20. However, it is not necessary for Mr Moser on behalf of the defendant to establish that it was well founded. The letter from the defendant of 17th July emphasised that any novation was considered to be at risk of legal challenge under EU procurement law. Even if the defendant was wrong in its view that novation would infringe community law, it is plainly the case in my judgment that there was a risk of legal challenge should that course be taken. I reject therefore the first ground on which challenge is sought to be made to the refusal to novate the existing agreement.  
  21. The second challenge concerns the amount of time that then would have been left for the existing agreement. As I say, the decision was taken on 17th July. The contract was due to run for only another two and a half months or so. The claimant submits, as I have indicated, that, even for such a short period, the loss which it would suffer would be considerable.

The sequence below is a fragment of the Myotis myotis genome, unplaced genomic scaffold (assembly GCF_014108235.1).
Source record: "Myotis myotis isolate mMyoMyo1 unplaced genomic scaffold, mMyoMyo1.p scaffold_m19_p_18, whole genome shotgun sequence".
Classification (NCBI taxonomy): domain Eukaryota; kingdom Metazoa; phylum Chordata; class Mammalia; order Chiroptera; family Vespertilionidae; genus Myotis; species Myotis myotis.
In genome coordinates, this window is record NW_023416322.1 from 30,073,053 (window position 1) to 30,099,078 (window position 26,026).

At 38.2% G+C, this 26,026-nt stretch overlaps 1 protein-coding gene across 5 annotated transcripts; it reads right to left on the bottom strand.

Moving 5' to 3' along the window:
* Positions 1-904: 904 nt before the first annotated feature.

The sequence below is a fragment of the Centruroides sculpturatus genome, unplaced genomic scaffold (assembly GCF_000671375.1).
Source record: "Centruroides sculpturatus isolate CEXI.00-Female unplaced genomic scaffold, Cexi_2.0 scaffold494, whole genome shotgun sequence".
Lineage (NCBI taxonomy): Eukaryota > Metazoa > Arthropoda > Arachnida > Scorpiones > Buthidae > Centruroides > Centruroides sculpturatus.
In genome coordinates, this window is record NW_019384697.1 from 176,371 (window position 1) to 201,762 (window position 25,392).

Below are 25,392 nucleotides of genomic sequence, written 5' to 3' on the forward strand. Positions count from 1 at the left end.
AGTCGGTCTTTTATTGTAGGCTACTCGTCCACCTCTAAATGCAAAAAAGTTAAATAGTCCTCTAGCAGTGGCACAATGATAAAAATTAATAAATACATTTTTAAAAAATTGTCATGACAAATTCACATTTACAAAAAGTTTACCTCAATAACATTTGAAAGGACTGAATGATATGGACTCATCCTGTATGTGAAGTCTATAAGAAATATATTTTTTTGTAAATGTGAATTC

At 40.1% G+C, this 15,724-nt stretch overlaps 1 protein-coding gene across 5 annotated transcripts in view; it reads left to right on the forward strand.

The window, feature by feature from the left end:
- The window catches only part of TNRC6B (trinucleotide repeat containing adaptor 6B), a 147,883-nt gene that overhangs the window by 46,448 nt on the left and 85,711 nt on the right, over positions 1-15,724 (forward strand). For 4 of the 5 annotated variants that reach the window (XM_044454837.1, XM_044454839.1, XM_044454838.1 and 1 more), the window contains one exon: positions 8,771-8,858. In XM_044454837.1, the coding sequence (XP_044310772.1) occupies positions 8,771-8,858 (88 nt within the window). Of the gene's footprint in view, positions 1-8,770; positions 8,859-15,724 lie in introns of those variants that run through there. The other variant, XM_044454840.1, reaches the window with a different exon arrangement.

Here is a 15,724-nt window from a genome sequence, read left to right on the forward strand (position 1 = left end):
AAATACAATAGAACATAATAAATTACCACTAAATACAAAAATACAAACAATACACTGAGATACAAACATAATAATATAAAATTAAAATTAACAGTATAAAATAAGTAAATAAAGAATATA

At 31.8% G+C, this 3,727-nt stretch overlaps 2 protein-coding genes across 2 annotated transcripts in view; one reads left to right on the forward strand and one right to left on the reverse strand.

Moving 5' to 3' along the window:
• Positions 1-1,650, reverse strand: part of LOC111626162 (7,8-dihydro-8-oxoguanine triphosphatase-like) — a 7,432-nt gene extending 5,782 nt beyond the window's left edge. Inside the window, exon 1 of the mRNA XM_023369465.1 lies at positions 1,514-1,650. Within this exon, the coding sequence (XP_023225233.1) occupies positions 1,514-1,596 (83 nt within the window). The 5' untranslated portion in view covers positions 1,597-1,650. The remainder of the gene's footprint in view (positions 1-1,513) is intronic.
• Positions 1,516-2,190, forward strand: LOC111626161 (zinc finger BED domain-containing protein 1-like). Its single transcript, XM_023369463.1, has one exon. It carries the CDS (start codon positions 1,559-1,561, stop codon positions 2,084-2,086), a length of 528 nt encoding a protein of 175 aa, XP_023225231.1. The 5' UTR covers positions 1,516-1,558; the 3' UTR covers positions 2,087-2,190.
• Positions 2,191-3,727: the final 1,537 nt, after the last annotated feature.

22. In my judgment, the appropriate way to approach this question is by a slightly different route. Even at the stage of considering an application for permission to apply for judicial review, it is open to the court to look ahead to the substantive hearing and to ask itself whether as a matter of discretion relief is likely to be granted, even if the error of law is made out. This case is being heard today on 4th September 2009. It is, as I have emphasised, the application for permission to apply for judicial review. Assuming in the claimant’s favour that permission were to be granted, there would then need to be a substantive hearing. We are in the vacation. There are other claims on the court’s time, as always, and, even if this matter were to be expedited, the prospect of having a substantive hearing in less than one or two weeks is remote. Even after a substantive hearing, it would be necessary for the court to give judgment. Again, I assume in the claimant’s favour that the judge hearing the substantive application would feel able to give a judgment straight away. Even if that were the case, there would then have to be a further decision by the defendant. Ms Haynes on behalf of claimant accepts that the claim form does not presently seek a mandatory order requiring the defendant to enter into an novation agreement. The time for the defendant to consider its position in the light of the judgment and the other factors it could properly take into account again must allow a degree of latitude to the defendant. By this time, the chronology, even with the best will in the world, would be in the last week of September. Even if that decision were favourable to the claimant, the question of the claimant taking advantage of it would be dependent not on the defendant itself but on contracts to be entered into with the NHS trusts.